Huge congratulations to all on the 2021 T.S. Eliot Prize shortlist. Judges Glyn Maxwell (Chair), Caroline Bird and Zaffar Kunial have chosen the shortlist from a record 177 poetry collections submitted by British and Irish publishers.
The shortlisted poets are:
Raymond Antrobus, All the Names Given (Picador)
Kayo Chingonyi, A Blood Condition (Chatto & Windus)
Selima Hill, Men Who Feed Pigeons (Bloodaxe)
Victoria Kennefick, Eat Or We Both Starve (Carcanet)
Hannah Lowe, The Kids (Bloodaxe)
Michael Symmons Roberts, Ransom (Cape Poetry)
Daniel Sluman, single window (Nine Arches Press)
Joelle Taylor, C+nto & Othered Poems (The Westbourne Press)
Jack Underwood, A Year in the New Life (Faber)
Kevin Young, Stones (Cape Poetry)
The Poetry Society is delighted to see so many writers recognised with whom it has engaged through past projects, membership or in the pages of The Poetry Review. Raymond Antrobus was the winner of the Geoffrey Deamer Prize 2017, and the Ted Hughes Prize 2018, and also was a judge of the Foyle Young Poets of the Year Award in 2019. Kayo Chingonyi won the Geoffrey Dearmer Prize in 2012, judged the Foyle Young Poets of the Year Award in 2017, and was commissioned as part of the Thinking Outside the Penalty Box project, in a partnership with The Poetry Society’s Young Poets Network. Hannah Lowe, Jack Underwood and Selima Hill have been judges for the National Poetry Competition in 2017, 2016 and 2002 respectively. Michael Symmons Roberts was judge for the Peggy Poole Award 2018. Joelle Taylor formerly worked for The Poetry Society as the founder and artistic director for national youth slam championships SLAMbassadors. Nearly all on the list have featured in The Poetry Review as poets and critics.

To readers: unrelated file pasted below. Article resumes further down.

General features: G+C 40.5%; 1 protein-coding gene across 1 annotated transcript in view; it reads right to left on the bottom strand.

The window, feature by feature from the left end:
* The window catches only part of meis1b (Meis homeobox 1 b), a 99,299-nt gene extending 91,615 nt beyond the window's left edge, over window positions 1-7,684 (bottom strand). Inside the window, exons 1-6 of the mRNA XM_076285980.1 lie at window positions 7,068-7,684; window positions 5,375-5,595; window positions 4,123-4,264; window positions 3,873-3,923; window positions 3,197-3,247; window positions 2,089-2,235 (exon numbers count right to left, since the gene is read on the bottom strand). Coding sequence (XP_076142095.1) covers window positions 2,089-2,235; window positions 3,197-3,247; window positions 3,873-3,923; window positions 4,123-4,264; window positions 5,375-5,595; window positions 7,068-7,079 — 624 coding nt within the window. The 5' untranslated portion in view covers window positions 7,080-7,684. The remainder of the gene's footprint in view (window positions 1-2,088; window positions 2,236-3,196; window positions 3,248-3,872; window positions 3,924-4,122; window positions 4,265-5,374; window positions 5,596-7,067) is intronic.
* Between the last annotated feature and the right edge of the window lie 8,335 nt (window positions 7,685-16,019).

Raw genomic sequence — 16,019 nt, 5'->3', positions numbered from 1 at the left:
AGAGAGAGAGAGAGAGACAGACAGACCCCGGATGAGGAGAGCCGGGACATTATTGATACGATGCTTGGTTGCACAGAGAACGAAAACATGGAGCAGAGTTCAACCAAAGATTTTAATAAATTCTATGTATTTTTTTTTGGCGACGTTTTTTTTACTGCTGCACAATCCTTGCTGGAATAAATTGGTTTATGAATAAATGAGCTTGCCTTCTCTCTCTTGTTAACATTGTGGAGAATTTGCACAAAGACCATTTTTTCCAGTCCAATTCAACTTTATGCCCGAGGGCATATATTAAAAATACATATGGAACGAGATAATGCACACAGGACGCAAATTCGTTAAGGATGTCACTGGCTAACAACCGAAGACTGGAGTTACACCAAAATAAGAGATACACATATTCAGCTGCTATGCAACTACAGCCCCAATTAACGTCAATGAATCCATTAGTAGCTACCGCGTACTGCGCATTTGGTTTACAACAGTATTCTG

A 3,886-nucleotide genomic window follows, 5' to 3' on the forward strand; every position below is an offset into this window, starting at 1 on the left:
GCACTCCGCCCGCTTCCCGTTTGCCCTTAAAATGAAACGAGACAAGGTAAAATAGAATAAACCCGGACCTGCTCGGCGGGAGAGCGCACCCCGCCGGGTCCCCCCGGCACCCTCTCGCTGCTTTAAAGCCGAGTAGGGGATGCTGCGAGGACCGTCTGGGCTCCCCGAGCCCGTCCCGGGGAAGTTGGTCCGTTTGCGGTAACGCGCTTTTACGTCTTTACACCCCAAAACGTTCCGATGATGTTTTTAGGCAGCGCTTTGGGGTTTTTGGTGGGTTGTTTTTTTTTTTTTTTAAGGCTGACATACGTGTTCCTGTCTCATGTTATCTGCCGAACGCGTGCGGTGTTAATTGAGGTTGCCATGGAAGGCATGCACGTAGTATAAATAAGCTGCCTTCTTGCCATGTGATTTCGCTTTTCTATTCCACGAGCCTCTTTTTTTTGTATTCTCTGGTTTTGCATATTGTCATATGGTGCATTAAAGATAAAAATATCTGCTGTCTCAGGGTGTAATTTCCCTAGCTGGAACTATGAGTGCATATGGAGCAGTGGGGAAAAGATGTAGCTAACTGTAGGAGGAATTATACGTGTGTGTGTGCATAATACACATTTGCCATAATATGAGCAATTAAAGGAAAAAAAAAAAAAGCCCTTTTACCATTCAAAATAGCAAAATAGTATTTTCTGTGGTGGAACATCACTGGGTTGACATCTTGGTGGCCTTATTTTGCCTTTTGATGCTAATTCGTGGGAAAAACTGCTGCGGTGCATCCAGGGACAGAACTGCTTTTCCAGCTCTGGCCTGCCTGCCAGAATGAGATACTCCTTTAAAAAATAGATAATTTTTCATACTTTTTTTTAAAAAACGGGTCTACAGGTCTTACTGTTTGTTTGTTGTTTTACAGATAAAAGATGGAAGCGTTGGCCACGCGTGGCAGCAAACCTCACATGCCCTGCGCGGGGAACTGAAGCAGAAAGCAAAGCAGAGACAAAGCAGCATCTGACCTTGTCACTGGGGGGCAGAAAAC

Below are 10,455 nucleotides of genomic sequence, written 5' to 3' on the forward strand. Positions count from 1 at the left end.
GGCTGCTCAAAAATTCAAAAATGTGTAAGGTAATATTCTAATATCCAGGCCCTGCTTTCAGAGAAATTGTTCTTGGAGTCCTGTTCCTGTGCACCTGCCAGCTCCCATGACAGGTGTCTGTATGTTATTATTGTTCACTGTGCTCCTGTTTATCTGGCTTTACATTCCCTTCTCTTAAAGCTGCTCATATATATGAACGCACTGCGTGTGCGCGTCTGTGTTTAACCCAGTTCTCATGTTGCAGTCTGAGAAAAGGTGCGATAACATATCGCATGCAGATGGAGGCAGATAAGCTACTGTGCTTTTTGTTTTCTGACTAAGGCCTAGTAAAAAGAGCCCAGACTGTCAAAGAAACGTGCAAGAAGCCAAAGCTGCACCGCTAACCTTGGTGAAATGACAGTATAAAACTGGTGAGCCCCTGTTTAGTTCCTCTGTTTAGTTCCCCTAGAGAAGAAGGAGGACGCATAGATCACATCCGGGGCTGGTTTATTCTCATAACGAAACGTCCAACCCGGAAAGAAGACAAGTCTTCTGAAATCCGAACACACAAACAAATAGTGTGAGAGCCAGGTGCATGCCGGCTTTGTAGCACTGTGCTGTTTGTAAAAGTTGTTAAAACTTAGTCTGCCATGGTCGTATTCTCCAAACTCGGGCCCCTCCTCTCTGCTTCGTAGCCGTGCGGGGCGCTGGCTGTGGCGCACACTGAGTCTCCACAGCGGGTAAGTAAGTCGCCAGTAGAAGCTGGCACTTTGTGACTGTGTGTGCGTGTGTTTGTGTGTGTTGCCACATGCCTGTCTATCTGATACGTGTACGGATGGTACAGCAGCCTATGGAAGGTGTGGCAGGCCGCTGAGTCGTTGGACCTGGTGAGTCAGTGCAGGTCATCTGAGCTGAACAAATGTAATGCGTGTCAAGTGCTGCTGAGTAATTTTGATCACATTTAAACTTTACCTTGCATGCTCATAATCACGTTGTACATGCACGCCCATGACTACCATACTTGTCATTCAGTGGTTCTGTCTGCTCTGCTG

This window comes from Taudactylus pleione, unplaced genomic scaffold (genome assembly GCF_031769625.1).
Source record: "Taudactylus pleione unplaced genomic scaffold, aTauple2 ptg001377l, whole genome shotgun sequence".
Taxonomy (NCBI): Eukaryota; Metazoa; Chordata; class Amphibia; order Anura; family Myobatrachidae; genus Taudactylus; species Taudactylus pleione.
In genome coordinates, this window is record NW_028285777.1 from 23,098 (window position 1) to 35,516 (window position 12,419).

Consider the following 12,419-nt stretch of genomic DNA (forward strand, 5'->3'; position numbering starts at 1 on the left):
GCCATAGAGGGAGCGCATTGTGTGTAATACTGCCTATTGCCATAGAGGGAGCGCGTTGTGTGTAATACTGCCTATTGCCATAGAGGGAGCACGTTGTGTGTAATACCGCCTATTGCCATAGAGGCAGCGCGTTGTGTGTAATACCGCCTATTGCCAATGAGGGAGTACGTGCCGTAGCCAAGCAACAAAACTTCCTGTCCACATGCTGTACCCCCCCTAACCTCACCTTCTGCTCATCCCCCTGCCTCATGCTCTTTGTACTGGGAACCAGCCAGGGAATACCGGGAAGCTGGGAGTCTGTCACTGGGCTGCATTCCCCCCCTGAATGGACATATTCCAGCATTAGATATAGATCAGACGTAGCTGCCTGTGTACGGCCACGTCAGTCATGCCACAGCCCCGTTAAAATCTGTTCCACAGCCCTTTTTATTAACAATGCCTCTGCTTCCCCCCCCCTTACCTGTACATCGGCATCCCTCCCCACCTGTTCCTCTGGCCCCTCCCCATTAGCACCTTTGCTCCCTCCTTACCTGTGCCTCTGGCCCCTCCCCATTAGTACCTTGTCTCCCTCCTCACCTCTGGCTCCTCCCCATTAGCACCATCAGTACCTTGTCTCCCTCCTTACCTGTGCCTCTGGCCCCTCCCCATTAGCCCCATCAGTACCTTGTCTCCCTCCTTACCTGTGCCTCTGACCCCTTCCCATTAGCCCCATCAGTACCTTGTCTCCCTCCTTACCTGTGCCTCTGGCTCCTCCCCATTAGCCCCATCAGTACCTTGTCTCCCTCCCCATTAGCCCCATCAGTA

The T.S. Eliot Prize, for the best new poetry collection written in English and published in 2021 in the UK or Ireland, is run by The T.S. Eliot Foundation. It is the most valuable prize in British poetry – the winning poet will receive a cheque for £25,000 and the shortlisted poets will be presented with cheques for £1,500. For more on the shortlisted poets, including videos, readers’ notes and reviews, visit the T.S. Eliot Prize website.
The T. S. Eliot Prize Shortlist Readings will take place on Sunday 9th January 2022 in the Southbank Centre’s Royal Festival Hall, hosted once again by Ian McMillan. Tickets for the readings in-person in the Royal Festival or livestreamed online are available from www.southbankcentre.co.uk.
14 October 2021